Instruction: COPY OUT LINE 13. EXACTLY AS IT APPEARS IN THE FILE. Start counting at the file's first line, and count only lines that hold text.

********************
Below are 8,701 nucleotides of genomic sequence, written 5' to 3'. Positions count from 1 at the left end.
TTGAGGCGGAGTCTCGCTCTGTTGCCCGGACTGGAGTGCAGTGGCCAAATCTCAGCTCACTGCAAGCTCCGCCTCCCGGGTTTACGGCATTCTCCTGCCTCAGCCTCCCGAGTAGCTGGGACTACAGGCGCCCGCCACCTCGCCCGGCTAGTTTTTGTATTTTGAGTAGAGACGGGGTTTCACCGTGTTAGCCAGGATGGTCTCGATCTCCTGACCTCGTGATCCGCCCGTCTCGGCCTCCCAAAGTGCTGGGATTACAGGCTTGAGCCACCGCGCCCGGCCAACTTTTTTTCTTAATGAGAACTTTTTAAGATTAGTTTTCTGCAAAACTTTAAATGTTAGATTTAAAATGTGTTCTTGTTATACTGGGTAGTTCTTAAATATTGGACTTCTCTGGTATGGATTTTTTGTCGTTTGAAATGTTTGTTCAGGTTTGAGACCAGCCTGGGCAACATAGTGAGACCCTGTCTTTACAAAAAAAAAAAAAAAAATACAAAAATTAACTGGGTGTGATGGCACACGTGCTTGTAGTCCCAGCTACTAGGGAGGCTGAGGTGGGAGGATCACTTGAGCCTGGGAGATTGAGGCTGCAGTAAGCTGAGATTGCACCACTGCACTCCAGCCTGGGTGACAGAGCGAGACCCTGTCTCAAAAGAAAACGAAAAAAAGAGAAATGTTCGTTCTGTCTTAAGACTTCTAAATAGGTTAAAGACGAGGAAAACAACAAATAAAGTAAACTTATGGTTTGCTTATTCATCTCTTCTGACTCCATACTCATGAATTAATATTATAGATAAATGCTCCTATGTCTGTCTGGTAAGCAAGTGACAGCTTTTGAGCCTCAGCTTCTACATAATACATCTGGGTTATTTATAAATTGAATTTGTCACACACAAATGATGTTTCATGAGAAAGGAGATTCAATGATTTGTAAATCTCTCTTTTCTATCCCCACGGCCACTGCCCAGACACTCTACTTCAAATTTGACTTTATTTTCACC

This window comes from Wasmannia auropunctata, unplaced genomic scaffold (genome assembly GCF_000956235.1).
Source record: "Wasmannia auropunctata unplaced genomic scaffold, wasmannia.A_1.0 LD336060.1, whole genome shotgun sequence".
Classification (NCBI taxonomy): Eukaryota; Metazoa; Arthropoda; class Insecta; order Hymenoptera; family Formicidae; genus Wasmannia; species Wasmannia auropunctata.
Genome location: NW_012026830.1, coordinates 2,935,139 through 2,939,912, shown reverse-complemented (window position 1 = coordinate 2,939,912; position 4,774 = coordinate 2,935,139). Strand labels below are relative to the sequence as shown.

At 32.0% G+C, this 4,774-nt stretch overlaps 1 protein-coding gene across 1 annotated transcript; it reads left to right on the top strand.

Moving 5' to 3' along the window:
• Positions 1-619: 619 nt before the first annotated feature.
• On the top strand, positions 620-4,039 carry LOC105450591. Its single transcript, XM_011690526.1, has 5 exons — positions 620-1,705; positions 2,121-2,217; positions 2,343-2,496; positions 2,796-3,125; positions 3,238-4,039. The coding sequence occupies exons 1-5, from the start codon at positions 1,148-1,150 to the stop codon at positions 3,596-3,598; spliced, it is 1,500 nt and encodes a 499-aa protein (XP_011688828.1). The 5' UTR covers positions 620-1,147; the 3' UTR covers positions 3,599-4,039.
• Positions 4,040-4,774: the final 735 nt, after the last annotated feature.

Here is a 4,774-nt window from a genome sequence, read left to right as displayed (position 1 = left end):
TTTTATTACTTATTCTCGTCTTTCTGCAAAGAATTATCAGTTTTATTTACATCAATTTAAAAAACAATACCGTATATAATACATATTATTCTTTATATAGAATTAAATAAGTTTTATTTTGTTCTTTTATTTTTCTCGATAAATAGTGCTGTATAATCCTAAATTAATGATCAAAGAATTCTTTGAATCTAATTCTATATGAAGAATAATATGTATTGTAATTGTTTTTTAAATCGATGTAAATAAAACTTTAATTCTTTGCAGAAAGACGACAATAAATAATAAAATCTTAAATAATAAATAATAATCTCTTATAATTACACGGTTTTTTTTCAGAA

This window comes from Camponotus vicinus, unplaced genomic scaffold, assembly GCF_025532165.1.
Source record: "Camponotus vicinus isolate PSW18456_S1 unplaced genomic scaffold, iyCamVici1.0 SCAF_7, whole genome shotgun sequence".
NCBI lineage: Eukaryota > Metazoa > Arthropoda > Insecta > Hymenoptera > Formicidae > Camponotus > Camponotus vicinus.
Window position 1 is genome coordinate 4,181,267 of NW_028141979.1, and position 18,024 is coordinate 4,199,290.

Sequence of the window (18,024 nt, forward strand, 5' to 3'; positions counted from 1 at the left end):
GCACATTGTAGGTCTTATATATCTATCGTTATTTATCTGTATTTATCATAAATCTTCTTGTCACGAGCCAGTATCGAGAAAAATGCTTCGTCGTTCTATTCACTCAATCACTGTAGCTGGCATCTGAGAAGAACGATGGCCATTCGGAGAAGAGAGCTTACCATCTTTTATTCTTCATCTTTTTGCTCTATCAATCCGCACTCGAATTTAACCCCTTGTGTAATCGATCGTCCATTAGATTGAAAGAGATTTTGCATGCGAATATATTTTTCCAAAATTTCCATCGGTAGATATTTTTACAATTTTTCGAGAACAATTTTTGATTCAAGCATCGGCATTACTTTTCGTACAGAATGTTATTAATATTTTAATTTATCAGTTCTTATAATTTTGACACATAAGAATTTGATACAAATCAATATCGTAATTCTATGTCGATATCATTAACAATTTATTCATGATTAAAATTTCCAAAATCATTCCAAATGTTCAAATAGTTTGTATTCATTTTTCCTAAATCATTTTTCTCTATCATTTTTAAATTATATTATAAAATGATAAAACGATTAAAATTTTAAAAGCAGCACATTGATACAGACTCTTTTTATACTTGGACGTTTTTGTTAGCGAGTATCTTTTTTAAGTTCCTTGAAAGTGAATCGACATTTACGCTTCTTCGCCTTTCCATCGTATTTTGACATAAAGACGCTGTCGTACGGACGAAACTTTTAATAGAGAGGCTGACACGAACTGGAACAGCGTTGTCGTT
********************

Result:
TTTTATTACTTATTCTCGTCTTTCTGCAAAGAATTATCAGTTTTATTTACATCAATTTAAAAAACAATACCGTATATAATACATATTATTCTTTATATAGAATTAAATAAGTTTTATTTTGTTCTTTTATTTTTCTCGATAAATAGTGCTGTATAATCCTAAATTAATGATCAAAGAATTCTTTGAATCTAATTCTATATGAAGAATAATATGTATTGTAATTGTTTTTTAAATCGATGTAAATAAAACTTTAATTCTTTGCAGAAAGACGACAATAAATAATAAAATCTTAAATAATAAATAATAATCTCTTATAATTACACGGTTTTTTTTCAGAA